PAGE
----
With less than two minutes remaining in first Sprint Cup practice at Texas Motor Speedway, Brian Vickers shot to the top of the time sheets with a lap of 199.218 mph in the No. 55 Michael Waltrip Racing Toyota.
His late blitz ended what had been a session largely dominated by Chevrolet and Ford outfits.
Chevy racers made up the rest of the Top 5 practice speeds, with Chase competitors Kevin Harvick (198.990) and points leader Jeff Gordon (198.581) logging the second and fifth-fastest laps respectively. Tony Stewart was third (198.866) and Martin Truex Jr. was fourth (198.617).
Only one other Chaser cracked the Top 10 in the practice: Carl Edwards, who was seventh with a lap of 197.954 mph.
Aric Almirola was the fastest of the Fords (198.013), just ahead of Edwards in sixth. Jimmie Johnson, Trevor Bayne, and Ricky Stenhouse Jr. went eighth, ninth, and 10th.
Some of the other Chasers did not start their weekend as well as they probably would have liked. Texas spring winner Joey Logano (196.492) and Team Penske teammate Brad Keselowski (196.192) were 20th and 24th in the session.
Also a bit off speed-wise were Ryan Newman in 23rd (196.285) and Matt Kenseth in 26th (195.936). The one other Chaser we haven’t mentioned yet, Denny Hamlin, was a bit higher up in 12th (197.390).
Qualifying for Sunday’s AAA Texas 500 will take place later tonight at 6:45 p.m. ET.
NASCAR Sprint Cup Series at Texas – Friday Practice Times
The Red Bull Racing pit crew may have already made headlines last weekend when it completed the fastest pit stop in Formula One history, changing Max Verstappen’s tires in 1.82 seconds, but the team’s most recent stunt took their skills to new heights – quite literally.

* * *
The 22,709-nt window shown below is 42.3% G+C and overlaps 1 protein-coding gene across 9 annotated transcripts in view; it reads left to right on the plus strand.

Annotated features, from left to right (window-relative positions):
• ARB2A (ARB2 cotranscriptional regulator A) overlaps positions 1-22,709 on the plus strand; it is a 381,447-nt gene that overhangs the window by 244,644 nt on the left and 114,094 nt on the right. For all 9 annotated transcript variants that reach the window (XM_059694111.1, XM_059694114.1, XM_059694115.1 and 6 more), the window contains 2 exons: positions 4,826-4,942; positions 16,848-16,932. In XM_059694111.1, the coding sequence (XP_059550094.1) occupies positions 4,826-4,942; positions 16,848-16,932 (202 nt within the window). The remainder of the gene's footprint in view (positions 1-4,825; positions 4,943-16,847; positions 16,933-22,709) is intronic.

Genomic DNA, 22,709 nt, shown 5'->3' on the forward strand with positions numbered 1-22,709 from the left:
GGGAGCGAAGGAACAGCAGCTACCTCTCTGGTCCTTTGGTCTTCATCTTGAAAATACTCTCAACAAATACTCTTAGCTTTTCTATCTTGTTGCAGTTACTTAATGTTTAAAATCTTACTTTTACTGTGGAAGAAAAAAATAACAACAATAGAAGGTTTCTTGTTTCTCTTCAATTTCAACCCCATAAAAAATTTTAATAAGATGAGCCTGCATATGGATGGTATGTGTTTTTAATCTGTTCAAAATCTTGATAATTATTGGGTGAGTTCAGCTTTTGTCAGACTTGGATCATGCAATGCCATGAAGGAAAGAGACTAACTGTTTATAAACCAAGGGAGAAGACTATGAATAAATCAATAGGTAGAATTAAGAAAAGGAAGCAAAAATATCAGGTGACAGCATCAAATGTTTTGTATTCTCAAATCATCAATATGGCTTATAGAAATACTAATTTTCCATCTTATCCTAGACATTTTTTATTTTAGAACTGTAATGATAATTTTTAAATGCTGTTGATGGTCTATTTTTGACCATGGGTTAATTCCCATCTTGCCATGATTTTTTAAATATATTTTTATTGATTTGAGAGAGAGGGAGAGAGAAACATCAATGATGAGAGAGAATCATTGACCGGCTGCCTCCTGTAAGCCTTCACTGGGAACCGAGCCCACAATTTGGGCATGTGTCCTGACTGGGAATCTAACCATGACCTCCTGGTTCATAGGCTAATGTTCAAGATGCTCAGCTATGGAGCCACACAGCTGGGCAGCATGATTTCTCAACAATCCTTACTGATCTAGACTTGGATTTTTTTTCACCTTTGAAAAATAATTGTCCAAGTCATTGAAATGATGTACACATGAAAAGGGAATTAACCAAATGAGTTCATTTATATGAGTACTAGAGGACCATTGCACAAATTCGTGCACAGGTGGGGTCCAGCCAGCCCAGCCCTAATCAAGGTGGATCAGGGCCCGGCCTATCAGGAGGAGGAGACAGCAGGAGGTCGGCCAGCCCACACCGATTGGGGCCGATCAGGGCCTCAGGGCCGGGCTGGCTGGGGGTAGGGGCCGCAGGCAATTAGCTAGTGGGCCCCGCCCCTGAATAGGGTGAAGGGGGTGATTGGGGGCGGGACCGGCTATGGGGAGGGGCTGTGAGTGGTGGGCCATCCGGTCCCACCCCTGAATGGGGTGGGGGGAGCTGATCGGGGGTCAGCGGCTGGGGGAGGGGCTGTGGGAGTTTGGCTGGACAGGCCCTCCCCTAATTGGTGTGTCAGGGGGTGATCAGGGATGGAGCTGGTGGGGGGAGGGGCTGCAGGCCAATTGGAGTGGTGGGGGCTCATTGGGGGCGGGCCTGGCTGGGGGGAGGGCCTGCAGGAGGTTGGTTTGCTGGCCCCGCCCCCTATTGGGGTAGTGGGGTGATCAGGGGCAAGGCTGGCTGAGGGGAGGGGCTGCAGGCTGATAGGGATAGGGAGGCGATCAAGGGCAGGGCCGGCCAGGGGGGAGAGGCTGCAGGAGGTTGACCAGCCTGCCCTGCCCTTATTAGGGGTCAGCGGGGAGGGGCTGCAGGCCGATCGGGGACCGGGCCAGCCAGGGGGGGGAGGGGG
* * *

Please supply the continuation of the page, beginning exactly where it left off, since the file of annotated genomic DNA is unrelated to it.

With the help of the Russian Space agency Roscomos, a group of the team’s mechanics completed the world’s first zero-gravity pit stop, on-board a IIyushin II-76K cosmonaut training plane.
Using a 2005 BR1, the team filmed the viral video over the course of a week, enduring seven flights and about 80 parabolas – periods in which the plane climbs 45 degrees before falling again at a ballistic arch of 45 degrees, creating a period of weightlessness for approximately 22 seconds.
With such a short time frame between weightlessness periods, the car and equipment had to be both quickly and safely secured before gravity once again took effect. Each filming lasted roughly 15 seconds, and the stunt was the most physically and technically demanding activity the live demo team had ever undertaken.
“It pushed us harder than I thought it would,” said Red Bull Support Team Mechanic Joe Robinson. “You realize how much you rely on gravity when you don’t have any!
“It challenges you to think and operate in a different way – and that was brilliant. It was a once in a lifetime opportunity and honestly, I could have stayed and done it all month. It was amazing. I think it’s the coolest, most fun thing the Live Demo team has ever done with a show car.”
Though Red Bull was the first team to perform a pit stop in zero gravity, surprisingly Red Bull was not the first team to put a car through zero gravity. In 1999, McLaren driver David Coulthard and his car experienced zero gravity as part of a promotion for then-sponsor West Cigarettes.
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